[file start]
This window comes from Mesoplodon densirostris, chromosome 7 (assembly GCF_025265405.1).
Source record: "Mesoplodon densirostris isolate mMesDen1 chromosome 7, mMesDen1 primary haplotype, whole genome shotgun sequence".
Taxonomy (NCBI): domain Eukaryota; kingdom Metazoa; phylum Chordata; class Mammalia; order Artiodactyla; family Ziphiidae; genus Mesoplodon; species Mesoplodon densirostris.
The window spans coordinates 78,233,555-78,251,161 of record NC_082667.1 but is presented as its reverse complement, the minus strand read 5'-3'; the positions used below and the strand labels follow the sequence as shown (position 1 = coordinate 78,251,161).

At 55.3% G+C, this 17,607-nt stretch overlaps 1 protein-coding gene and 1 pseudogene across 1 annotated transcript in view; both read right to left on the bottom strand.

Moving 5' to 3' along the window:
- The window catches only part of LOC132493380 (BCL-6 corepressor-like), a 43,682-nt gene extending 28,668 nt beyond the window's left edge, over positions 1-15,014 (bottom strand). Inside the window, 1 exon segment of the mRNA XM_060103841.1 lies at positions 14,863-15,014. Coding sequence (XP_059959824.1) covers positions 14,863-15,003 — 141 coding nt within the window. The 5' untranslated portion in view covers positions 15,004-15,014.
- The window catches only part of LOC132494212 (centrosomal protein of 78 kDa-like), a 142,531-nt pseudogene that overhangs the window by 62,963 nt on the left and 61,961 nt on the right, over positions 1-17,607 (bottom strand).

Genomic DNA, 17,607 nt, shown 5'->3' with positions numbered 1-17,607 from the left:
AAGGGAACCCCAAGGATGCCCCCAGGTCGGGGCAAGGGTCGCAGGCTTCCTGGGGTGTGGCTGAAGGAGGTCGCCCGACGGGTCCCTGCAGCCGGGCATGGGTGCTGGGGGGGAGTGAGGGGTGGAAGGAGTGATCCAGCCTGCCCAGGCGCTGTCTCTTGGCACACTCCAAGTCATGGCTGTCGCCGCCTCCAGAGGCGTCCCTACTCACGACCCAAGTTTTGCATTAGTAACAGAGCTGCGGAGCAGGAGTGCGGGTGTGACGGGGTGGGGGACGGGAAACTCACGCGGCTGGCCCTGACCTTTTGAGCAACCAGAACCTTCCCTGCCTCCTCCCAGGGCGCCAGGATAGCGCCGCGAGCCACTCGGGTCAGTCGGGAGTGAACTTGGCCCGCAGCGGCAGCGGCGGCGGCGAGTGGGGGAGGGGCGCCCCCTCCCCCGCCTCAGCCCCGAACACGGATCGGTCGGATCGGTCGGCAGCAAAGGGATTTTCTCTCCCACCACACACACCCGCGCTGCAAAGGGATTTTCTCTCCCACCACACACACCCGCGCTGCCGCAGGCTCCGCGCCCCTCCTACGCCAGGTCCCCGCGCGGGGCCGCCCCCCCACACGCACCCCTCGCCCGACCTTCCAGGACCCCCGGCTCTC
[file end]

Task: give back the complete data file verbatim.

This window comes from Mesoplodon densirostris, chromosome 7 (assembly GCF_025265405.1).
Source record: "Mesoplodon densirostris isolate mMesDen1 chromosome 7, mMesDen1 primary haplotype, whole genome shotgun sequence".
Taxonomy (NCBI): domain Eukaryota; kingdom Metazoa; phylum Chordata; class Mammalia; order Artiodactyla; family Ziphiidae; genus Mesoplodon; species Mesoplodon densirostris.
The window spans coordinates 78,233,555-78,251,161 of record NC_082667.1 but is presented as its reverse complement, the minus strand read 5'-3'; the positions used below and the strand labels follow the sequence as shown (position 1 = coordinate 78,251,161).

At 55.3% G+C, this 17,607-nt stretch overlaps 1 protein-coding gene and 1 pseudogene across 1 annotated transcript in view; both read right to left on the bottom strand.

Moving 5' to 3' along the window:
- The window catches only part of LOC132493380 (BCL-6 corepressor-like), a 43,682-nt gene extending 28,668 nt beyond the window's left edge, over positions 1-15,014 (bottom strand). Inside the window, 1 exon segment of the mRNA XM_060103841.1 lies at positions 14,863-15,014. Coding sequence (XP_059959824.1) covers positions 14,863-15,003 — 141 coding nt within the window. The 5' untranslated portion in view covers positions 15,004-15,014.
- The window catches only part of LOC132494212 (centrosomal protein of 78 kDa-like), a 142,531-nt pseudogene that overhangs the window by 62,963 nt on the left and 61,961 nt on the right, over positions 1-17,607 (bottom strand).

Genomic DNA, 17,607 nt, shown 5'->3' with positions numbered 1-17,607 from the left:
AAGGGAACCCCAAGGATGCCCCCAGGTCGGGGCAAGGGTCGCAGGCTTCCTGGGGTGTGGCTGAAGGAGGTCGCCCGACGGGTCCCTGCAGCCGGGCATGGGTGCTGGGGGGGAGTGAGGGGTGGAAGGAGTGATCCAGCCTGCCCAGGCGCTGTCTCTTGGCACACTCCAAGTCATGGCTGTCGCCGCCTCCAGAGGCGTCCCTACTCACGACCCAAGTTTTGCATTAGTAACAGAGCTGCGGAGCAGGAGTGCGGGTGTGACGGGGTGGGGGACGGGAAACTCACGCGGCTGGCCCTGACCTTTTGAGCAACCAGAACCTTCCCTGCCTCCTCCCAGGGCGCCAGGATAGCGCCGCGAGCCACTCGGGTCAGTCGGGAGTGAACTTGGCCCGCAGCGGCAGCGGCGGCGGCGAGTGGGGGAGGGGCGCCCCCTCCCCCGCCTCAGCCCCGAACACGGATCGGTCGGATCGGTCGGCAGCAAAGGGATTTTCTCTCCCACCACACACACCCGCGCTGCAAAGGGATTTTCTCTCCCACCACACACACCCGCGCTGCCGCAGGCTCCGCGCCCCTCCTACGCCAGGTCCCCGCGCGGGGCCGCCCCCCCACACGCACCCCTCGCCCGACCTTCCAGGACCCCCGGCTCTC